Aline Barnsdall

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Aline Barnsdall
Aline Barnsdall.jpg
Portrait of Barnsdall, circa 1916
Born April 1, 1882
Bradford, Pennsylvania
Died December 18, 1946(1946-12-18) (aged 64)

Louise Aline Barnsdall (April 1, 1882 - December 18, 1946) was an American oil heiress, best known as Frank Lloyd Wright's client for the Hollyhock House in Los Angeles, now the centerpiece of the city's Barnsdall Art Park.

Biography[edit]

Born in Bradford, Pennsylvania, Barnsdall was the daughter of oilman Theodore Newton Barnsdall. T.N. Barnsdall and his father, Aline's grandfather, had been early participants in the Pennsylvanian oil rush of the late 1850s.[1] From humble beginnings the family amassed a fortune estimated at $15,000,000, with large land holdings in Oklahoma and California.[2]

As a young woman Barnsdall toured Europe with her father, developing an interest in feminism and radical causes. By 1913 she was producing experimental theater in Chicago. She's mentioned in Emma Goldman's autobiography Living My Life as a close friend who wrote out a $5000 check to ease Goldman's deportation to Russia.[3]

In February 1917, her father died, leaving her half of the assets of the Barnsdall Oil Company. By some accounts she received $3 million. On August 19, 1917, she became an unmarried mother by design, a scandalous choice for the time. Her daughter was born in Seattle, took her mother's surname, and was known as "Sugartop".[4] Also in 1917 she produced a season of Los Angeles Little Theater, engaging a young Norman Bel Geddes as set designer.[5]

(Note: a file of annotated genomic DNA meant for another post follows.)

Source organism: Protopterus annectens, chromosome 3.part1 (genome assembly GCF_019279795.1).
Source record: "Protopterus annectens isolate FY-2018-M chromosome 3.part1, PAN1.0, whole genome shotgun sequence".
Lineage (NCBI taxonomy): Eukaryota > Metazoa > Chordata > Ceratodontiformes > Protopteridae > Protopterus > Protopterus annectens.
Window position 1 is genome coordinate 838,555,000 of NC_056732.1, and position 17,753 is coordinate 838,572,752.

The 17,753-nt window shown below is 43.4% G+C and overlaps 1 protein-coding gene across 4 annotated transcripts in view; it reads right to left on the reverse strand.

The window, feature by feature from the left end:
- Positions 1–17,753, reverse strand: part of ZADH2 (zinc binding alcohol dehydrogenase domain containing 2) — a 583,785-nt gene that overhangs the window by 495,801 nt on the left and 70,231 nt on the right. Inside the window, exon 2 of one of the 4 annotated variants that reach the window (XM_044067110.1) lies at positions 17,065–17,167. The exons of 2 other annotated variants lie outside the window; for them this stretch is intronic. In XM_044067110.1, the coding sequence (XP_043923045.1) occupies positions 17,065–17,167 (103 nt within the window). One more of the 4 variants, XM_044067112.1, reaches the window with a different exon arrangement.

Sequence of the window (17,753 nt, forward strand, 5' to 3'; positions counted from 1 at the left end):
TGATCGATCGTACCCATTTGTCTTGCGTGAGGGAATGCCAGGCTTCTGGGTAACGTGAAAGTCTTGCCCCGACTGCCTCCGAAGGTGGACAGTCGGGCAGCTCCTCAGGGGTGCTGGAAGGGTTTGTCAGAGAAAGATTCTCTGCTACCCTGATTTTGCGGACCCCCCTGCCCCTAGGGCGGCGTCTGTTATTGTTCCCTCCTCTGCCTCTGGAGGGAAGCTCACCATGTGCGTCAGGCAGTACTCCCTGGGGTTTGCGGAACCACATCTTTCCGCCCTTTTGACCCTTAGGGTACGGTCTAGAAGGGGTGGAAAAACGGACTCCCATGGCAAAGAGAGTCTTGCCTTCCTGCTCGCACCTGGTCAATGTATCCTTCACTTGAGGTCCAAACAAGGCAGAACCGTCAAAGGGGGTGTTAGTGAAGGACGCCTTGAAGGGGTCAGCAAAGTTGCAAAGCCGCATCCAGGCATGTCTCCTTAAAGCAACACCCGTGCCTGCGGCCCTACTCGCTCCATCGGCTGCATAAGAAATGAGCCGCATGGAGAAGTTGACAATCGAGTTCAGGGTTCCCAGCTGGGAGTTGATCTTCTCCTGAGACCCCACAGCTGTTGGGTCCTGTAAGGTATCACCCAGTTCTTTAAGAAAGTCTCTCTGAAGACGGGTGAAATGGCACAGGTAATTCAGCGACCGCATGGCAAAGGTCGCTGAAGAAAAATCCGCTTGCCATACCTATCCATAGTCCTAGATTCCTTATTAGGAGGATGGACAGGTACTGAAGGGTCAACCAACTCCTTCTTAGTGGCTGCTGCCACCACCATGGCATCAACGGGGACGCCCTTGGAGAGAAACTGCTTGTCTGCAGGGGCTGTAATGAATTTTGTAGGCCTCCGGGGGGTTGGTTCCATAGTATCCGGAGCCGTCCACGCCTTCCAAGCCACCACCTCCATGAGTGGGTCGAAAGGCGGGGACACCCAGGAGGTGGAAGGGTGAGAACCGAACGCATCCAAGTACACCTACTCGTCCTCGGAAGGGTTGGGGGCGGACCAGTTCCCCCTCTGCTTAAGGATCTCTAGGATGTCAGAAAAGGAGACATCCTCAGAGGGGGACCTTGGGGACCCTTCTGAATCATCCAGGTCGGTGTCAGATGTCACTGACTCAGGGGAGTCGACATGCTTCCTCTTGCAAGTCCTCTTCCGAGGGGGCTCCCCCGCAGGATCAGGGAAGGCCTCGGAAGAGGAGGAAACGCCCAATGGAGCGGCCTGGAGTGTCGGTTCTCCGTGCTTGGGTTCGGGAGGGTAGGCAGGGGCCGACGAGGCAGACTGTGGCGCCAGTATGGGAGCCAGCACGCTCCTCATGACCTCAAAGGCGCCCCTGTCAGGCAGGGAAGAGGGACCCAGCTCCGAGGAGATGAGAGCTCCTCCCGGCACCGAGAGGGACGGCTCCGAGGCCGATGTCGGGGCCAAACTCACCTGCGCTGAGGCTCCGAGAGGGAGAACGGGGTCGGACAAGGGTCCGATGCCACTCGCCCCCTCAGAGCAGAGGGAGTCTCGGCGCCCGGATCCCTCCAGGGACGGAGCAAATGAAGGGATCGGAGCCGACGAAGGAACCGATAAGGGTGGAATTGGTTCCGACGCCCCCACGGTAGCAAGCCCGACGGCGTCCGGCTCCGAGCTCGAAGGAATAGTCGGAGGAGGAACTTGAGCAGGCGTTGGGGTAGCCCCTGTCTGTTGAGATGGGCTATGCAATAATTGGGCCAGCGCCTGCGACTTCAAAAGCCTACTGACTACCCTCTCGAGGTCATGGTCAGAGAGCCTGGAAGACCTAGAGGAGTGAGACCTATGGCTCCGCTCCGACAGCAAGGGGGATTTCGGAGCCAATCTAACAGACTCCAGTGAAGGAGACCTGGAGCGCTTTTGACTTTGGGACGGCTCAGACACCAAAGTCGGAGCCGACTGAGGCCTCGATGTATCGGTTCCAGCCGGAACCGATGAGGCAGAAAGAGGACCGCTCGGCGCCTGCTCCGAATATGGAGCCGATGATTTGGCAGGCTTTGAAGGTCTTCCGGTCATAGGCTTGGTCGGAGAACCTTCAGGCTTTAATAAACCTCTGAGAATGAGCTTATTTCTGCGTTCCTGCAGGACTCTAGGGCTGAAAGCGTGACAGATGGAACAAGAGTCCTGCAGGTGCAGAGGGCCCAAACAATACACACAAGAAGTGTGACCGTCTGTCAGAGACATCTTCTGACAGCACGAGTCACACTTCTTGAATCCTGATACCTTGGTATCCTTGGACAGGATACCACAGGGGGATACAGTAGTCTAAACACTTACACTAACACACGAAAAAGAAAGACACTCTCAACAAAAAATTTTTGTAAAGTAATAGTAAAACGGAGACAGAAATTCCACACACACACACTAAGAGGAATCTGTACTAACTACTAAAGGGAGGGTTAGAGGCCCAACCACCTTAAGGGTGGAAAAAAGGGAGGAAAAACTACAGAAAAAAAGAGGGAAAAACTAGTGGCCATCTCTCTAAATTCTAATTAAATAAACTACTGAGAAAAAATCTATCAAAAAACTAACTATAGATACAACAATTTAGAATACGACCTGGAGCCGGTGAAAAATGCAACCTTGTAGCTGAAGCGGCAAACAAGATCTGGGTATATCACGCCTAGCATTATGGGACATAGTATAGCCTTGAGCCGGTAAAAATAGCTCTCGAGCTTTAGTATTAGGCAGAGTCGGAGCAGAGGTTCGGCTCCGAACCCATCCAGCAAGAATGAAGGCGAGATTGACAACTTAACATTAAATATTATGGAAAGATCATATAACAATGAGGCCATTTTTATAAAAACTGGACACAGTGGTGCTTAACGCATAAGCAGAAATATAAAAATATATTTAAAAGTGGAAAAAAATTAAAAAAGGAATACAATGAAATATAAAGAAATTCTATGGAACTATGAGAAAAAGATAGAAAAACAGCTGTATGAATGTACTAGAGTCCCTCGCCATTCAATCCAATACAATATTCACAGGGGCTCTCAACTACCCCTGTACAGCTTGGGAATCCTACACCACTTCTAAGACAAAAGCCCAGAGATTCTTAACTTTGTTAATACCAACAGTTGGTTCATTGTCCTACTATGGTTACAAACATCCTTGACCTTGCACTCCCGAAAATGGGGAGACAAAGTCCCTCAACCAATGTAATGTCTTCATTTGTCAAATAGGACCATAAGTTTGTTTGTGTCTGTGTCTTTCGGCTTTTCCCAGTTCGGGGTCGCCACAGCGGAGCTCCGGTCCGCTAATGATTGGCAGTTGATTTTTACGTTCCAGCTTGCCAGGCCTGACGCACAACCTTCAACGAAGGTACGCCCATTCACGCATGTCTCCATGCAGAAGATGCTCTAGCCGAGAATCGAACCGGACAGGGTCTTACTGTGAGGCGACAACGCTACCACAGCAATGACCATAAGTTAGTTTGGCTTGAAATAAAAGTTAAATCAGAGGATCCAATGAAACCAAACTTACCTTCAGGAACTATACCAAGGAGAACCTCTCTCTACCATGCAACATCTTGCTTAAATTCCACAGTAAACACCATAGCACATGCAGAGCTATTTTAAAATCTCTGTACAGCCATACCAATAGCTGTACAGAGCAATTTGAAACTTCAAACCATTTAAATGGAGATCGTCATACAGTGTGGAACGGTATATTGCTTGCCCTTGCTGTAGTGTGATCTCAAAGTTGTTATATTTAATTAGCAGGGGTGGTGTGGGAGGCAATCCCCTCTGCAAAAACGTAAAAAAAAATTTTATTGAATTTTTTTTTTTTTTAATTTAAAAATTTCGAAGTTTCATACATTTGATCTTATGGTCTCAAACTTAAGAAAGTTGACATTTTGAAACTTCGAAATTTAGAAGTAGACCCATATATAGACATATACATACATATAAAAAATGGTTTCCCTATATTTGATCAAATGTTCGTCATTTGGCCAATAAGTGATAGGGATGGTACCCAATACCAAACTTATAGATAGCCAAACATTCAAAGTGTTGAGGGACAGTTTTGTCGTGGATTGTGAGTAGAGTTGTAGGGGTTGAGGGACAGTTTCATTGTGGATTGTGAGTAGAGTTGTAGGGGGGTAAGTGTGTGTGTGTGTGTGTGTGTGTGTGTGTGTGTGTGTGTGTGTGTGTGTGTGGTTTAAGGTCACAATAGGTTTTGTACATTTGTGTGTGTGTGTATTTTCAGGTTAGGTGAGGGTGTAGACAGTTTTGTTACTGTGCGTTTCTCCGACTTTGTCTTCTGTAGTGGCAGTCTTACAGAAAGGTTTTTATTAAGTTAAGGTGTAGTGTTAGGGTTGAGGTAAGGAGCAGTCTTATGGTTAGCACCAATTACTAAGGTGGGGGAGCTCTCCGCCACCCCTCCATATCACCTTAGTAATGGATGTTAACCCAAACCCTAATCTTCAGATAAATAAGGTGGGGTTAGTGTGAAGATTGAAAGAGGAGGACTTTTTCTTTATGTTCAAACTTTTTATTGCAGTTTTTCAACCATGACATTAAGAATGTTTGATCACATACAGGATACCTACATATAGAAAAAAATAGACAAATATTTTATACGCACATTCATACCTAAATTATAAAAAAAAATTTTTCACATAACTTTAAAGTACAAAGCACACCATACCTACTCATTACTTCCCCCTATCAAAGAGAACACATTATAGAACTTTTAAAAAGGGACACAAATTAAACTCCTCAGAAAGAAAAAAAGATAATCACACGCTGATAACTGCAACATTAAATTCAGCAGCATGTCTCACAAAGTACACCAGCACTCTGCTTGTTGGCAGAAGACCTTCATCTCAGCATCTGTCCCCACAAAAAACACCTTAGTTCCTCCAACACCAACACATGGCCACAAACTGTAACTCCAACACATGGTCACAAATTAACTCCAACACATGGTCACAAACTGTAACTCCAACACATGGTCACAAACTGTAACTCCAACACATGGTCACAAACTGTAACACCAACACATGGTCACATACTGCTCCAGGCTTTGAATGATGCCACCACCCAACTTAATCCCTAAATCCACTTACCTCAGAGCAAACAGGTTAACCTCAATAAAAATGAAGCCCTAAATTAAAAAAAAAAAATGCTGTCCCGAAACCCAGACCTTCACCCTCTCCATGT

She hired Frank Lloyd Wright to design a home for her and a vaguely defined "progressive theatrical community". This commission ultimately became the landmark Hollyhock House. Barnsdall bought the local 35-acre (140,000 m2) Olive Hill property in 1919. Construction began in 1923. Almost immediately, she began plans to give it away. Extensive correspondence between Barnsdall and Wright in these years shows a close, sympathetic relationship. Finally, though, she grew very unhappy with the house's impracticalities and staggering cost overruns.[4]

Another longstanding feature of Olive Hill was Barnsdall's news-billboards meant to educate Angeleans about the Thomas Mooney case, the presidential candidacy of Upton Sinclair, and her other causes. She was a guiding force and important financial contributor for the Hollywood Bowl, and a patron of architects Richard Neutra, Rudolph Schindler, and photographer Edmund Teske among others. Through the 1930s and 1940s, she continued to live on Olive Hill. She died in 1946.

References[edit]

  1. ^ Michael Wallis, Oil Man
  2. ^ New York Times obituary of T.N. Barnsdall, February 28, 1917
  3. ^ Emma Goldman, Living My Life
  4. ^ a b Brendan Gill, Many Masks
  5. ^ Norman Bel Geddes, Miracle in the Evening

External links[edit]